Trial Coverage Part II: The State v. Robert Lee Nelson

By Betsy Finklea
The trial of Robert Lee Nelson, Jr., who was charged in the December 2009 robberies and deaths of Walter and Mary Swaner, ended on Friday evening with the jury deadlocked on the two murder charges, but finding Nelson guilty of burglary first degree, possession of a weapon during the commission of a violent crime, and two armed robbery charges.

“We’re pleased with the convictions, but we’re obviously disappointed the jury couldn’t agree on the murder charge,” said Assistant Solicitor Shipp Daniel. “We felt that the evidence, along with applicable law, was more than sufficient to return a guilty verdict on all charges.”
Daniel said they will be meeting in the next week to decide which route they will take on the pending murder charges.

Sentencing
During sentencing, Assistant Solicitor Daniel said that this was the most significant and emotional case that he had tried in his short time as assistant solicitor. He said the family had been as dignified, as pleasant, as understanding, and as graceful as anyone could expect them to be. He also gave a tip of the hat to the defense attorneys, Casey Secor and Bill McGuire, and said that it had been a pleasure to work with them.
Daniel said the jury had decided that Nelson was involved in the burglary and armed robberies that ultimately led to the deaths of these two individuals—an 80 and 84 year old couple who had done nothing but try to help Nelson. He said this family now has to live without the enjoyment of their family members. He asked the judge to impose the maximum penalty as allowed on burglary first degree which is life. Daniel said he asked that the judge impose the life sentence because of what Nelson did and for what this family now lives with forever. Deputy Solicitor Kernard Redmond also made some brief remarks.
Deborah Ross, the Swaners’ niece, made a statement to the court.
She said the whole week she had sat and relived the horror of the loss of her aunt and uncle. She said it has left a void in their family. She said she felt a life sentence was appropriate. She said they won’t be able to have time with their family members again. Ross spoke about what her aunt and uncle suffered through. She said that they were in their home doing what they normally do and that someone came in and took that away. She said this is a great loss to their family.
Dorothy Fisher, who is Mary Swaner’s sister, said she felt that Nelson should get life in prison. She said her sister and brother-in-law didn’t deserve that he did to them. She said her sister was her best friend and she came here at least three times a year to stay. She said he’s still living a life. He’s got a mother and father who can see him if they want. She said she would never see her sister and brother-in-law again and never be able to talk to them again. She asked why he should be free. She said he might do something to someone else. Fisher said she thought that he should be put away for the rest of his life.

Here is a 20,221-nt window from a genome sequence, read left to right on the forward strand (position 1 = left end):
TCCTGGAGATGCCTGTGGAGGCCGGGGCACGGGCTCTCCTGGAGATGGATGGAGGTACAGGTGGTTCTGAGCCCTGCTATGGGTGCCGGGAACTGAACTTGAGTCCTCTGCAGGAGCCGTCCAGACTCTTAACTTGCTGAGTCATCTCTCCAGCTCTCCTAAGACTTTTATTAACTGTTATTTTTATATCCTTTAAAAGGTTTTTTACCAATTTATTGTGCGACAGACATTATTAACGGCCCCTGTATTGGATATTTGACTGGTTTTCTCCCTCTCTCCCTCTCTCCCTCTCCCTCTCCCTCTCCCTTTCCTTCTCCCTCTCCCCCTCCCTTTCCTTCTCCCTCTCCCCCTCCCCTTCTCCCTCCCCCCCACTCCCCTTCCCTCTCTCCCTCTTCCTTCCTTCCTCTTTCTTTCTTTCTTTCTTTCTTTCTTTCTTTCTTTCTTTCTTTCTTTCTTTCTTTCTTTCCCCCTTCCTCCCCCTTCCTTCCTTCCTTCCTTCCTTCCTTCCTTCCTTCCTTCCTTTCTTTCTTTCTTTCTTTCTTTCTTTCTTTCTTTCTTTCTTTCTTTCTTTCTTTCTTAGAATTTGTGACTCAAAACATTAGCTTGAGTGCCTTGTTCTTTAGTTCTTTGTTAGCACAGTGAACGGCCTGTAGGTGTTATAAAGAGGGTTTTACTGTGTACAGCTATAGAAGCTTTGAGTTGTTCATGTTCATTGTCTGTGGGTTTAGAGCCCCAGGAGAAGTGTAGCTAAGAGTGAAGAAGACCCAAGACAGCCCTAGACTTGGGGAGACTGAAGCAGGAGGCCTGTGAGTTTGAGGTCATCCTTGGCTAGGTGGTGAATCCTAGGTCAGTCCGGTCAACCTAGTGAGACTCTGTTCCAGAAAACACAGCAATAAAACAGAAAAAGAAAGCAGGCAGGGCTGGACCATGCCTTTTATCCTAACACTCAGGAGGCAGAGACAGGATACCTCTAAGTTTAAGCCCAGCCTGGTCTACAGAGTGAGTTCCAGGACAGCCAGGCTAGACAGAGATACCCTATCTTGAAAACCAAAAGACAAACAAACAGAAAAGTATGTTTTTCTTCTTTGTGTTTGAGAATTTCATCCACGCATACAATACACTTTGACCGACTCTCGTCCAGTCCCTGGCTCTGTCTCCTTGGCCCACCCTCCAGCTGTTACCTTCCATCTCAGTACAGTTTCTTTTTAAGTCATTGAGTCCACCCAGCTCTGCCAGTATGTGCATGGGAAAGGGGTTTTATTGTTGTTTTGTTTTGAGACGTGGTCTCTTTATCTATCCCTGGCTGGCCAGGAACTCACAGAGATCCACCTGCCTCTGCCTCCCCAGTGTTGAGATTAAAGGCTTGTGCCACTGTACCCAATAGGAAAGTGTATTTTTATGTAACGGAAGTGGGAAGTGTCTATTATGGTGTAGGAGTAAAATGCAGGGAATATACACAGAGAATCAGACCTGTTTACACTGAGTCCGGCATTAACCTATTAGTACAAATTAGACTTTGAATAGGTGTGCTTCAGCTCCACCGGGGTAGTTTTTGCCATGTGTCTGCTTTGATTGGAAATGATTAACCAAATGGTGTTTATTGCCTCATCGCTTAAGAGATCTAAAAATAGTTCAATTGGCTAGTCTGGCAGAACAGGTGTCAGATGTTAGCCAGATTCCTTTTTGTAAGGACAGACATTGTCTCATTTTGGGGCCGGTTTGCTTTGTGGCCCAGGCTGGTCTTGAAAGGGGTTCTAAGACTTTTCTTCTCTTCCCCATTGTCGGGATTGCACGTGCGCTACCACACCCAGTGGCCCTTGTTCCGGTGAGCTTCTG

Defense Attorney Bill McGuire said in the Department of Corrections, the average black male dies at the age of 50 years old. He said Nelson, who is now 22, wanted to take responsibility for this and didn’t want a trial. He said he had met with Nelson on several occasions and there was no doubt that he had a great deal of remorse. He said even in the recorded statement when they asked him if he had anything he wanted to add, he said he was sorry. McGuire said he wanted the court to take into account Nelson’s age, his lack of a significant record, and his mental condition. He asked for 30 years, which is the maximum for armed robbery, and said this would place Nelson at an age that he may not even see. He asked to run the burglary charge concurrently.
Defense Attorney Casey Secor thanked the Solicitor’s Office, and he also thanked law enforcement for their kindness to his client. He said he had seen emotion and tears in Nelson’s eyes when talking about the Swaners and a level of remorse that he had not seen in some of his other clients.
Judge Steven John said that all of the attorneys had been a credit to the subset of lawyers who are trial lawyers.
Judge John declared a mistrial on the two charges of murder. Judge John said he took into consideration the facts and evidence, the circumstances of the crime, the intellectual disability shown and demonstrated through the evidence, and all that was said on Nelson’s behalf and on behalf of the state. He then gave his sentence. Nelson was sentenced to 47 years for the burglary first degree charge, 30 years each for the two armed robbery charges with credit for time served to run concurrently, and five years consecutive for possession of a weapon during the commission of a violent crime. The total years of service is 52 years.

Other Testimony/Closing Arguments/End of Trial
Wednesday’s testimony opened with a 13-year-old Hamer girl, who said she attended church with Nelson. She said Nelson showed her a knife about 4-5 o’clock in the afternoon and said he had it for his protection. She said he kept it in his sock. She said later she heard two people had died. The girl said she told Betty Malloy that Nelson had a knife.
Captain Cliff Arnette of the Dillon County Sheriff’s Office was the next to testify. On January 12, 2010, he took a DNA sample from Nelson. He said Nelson understood the consent form in his opinion. During cross-examination by Secor, Arnette was asked whether he took DNA samples from other individuals that he named. Arnette said he did not take any samples from those individuals.
SLED Agent Jeffrey Crooks took the stand next. He was the case agent responsible for the scene. He was qualified as an expert in crime scene analysis and latent fingerprint analysis.
Crooks said there was evidence that a struggle took place. He said there was a great deal of glass, and he did analysis on the glass pieces, which were a thick heavy leaded glass. Crooks said it appeared that someone had gone through the residence and that he observed blood throughout the house. He took 14 swabs of blood from throughout the residence. He said the main activity appeared to have taken place in the living room and master bedroom, and there was some activity in the kitchen.
In the bedroom, there was a man’s leather-type wallet, and he observed what he thought was blood. He also took a cutting from an inside curtain on the door that led to the garage that appeared to have blood on it.